Commerce Bid Rejection For Solar Tariffs Seen As Negative For First Solar

Solar stocks are in the spotlight on Thursday after U.S. trade officials rejected an effort by a group of domestic solar manufacturers to seek tariffs on panels imported from some South Asian nations, namely Malaysia, Thailand, and Vietnam as the group believes Chinese companies have shifted production to those countries to avoid U.S. duties on solar cells and panels made in China. Commenting on the decision, Roth Capital analyst Philip Shen said it sees it as an incremental negative for First Solar (FSLR) and an incremental positive for nearly every other company in his universe that serves the U.S. His peer at Morgan Stanley also sees the news as a negative outcome for First Solar and Maxeon Solar (MAXN) since these tariffs could have raised prices "meaningfully" for their U.S. competitors.

NEGATIVE FOR FIRST SOLAR, MAXEON: Morgan Stanley analyst Stephen Byrd views the Department of Commerce's decision to deny a request from a group of U.S. solar module manufacturers to take up a case regarding Chinese companies allegedly circumventing U.S. trade restrictions on solar cell and module imports as a negative outcome for First Solar and Maxeon Solar since these tariffs could have raised prices "meaningfully" for their U.S. competitors. Overall, the rejection is consistent with his bearish view on First Solar, with the analyst seeing further downside policy risk in coming months. Byrd keeps an Underweight rating $61 price target on First Solar shares.

Meanwhile, he believes the news is positive for other solar players in the U.S. as this decision will allow business to move forward more smoothly and lower risks of project delays for large scale developers such as NextEra Energy (NEE) and AES Corp. (AES), rooftop installers Sunrun (RUN) and SunPower (SPWR), and the component manufacturers supplying these projects such as Shoals Technologies (SHLS), Array Technologies (ARRY) and SolarEdge (SEDG).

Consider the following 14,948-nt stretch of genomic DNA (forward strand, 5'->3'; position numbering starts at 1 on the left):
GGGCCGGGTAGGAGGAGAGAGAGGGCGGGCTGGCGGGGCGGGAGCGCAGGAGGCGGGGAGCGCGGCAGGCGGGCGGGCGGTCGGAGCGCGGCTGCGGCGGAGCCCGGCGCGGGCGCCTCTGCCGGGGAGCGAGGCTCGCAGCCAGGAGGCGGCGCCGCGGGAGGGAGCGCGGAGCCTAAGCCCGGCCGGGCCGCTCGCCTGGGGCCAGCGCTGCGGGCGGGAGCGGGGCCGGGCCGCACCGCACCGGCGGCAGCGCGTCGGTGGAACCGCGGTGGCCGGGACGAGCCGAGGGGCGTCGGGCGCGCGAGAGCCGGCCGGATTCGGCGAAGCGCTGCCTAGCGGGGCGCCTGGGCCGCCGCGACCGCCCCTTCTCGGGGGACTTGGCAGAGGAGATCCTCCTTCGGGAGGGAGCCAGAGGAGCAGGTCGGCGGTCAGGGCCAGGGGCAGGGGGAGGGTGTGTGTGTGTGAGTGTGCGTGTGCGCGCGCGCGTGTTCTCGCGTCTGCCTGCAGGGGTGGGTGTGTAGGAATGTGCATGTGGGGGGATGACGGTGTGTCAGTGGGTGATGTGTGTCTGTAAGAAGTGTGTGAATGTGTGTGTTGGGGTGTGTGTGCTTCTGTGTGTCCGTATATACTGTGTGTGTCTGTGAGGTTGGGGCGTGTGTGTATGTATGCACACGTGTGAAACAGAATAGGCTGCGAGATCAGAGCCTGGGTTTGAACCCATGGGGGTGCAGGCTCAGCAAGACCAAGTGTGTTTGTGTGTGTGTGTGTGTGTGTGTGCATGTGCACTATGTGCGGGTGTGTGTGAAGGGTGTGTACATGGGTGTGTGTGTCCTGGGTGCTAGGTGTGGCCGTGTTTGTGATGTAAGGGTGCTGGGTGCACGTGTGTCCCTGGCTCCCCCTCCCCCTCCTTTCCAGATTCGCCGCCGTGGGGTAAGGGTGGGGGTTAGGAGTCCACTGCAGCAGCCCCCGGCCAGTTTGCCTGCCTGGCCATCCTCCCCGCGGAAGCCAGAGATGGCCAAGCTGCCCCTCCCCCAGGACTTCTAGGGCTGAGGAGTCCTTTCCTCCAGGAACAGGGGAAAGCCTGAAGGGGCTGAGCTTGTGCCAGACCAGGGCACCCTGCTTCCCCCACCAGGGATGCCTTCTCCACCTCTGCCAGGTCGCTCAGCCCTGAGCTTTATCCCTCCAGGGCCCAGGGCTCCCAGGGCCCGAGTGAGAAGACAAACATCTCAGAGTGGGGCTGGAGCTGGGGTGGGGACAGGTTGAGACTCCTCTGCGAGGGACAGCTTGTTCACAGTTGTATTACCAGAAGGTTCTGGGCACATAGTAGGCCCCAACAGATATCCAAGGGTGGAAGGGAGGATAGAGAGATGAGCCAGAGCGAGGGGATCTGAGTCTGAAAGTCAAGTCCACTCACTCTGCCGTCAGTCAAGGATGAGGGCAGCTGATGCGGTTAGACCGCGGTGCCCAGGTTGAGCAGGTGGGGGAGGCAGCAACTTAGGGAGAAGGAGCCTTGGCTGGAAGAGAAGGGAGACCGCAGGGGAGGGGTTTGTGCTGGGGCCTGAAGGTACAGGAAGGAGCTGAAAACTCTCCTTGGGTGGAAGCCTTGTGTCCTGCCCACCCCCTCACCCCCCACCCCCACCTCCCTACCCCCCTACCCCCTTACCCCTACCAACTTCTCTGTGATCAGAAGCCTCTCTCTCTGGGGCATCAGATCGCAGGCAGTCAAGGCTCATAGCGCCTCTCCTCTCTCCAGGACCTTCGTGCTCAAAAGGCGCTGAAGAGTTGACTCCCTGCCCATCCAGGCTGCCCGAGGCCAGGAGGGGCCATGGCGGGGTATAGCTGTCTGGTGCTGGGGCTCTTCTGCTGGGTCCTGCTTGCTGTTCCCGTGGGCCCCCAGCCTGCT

Noting that over the past couple of weeks, his checks with utility-scale players were suggesting "a substantial amount of pain for the industry," Roth Capital analyst Philip Shen told investors that he believes the news serves as a source of near-term relief. Shen's checks also suggest that the demise of the anti-circ case increases the probability of the Section 201 extension in January/February and that there is a small chance the case gets refiled.

The analyst sees the decision as an incremental negative for First Solar and as an incremental positive for nearly every other company in his universe that serves the U.S. This would include Array Technologies, Canadian Solar (CSIQ), Daqo New Energy (DQ), Enphase Energy (ENPH), FTC Solar (FTCI), Generac (GNRC), Hannon Armstrong (HASI), JinkoSolar (JKS), Sunnova Energy (NOVA), Sunrun, SolarEdge, Shoals Technologies, ReneSola (SOL), SunPower, Sunlight Financial (SUNL), and Sunworks (SUNW).

PRICE ACTION: In Thursday morning trading, shares of First Solar have gained 2% to $113.24, while Maxeon stock has jumped over 5% to $22.93. Also higher are SolarEdge, Array, Canadian Solar, Shoals, Enphase, JinkoSolar, Sunnova, Sunrun, Sunworks, and FTC Solar.

Disclosure: None

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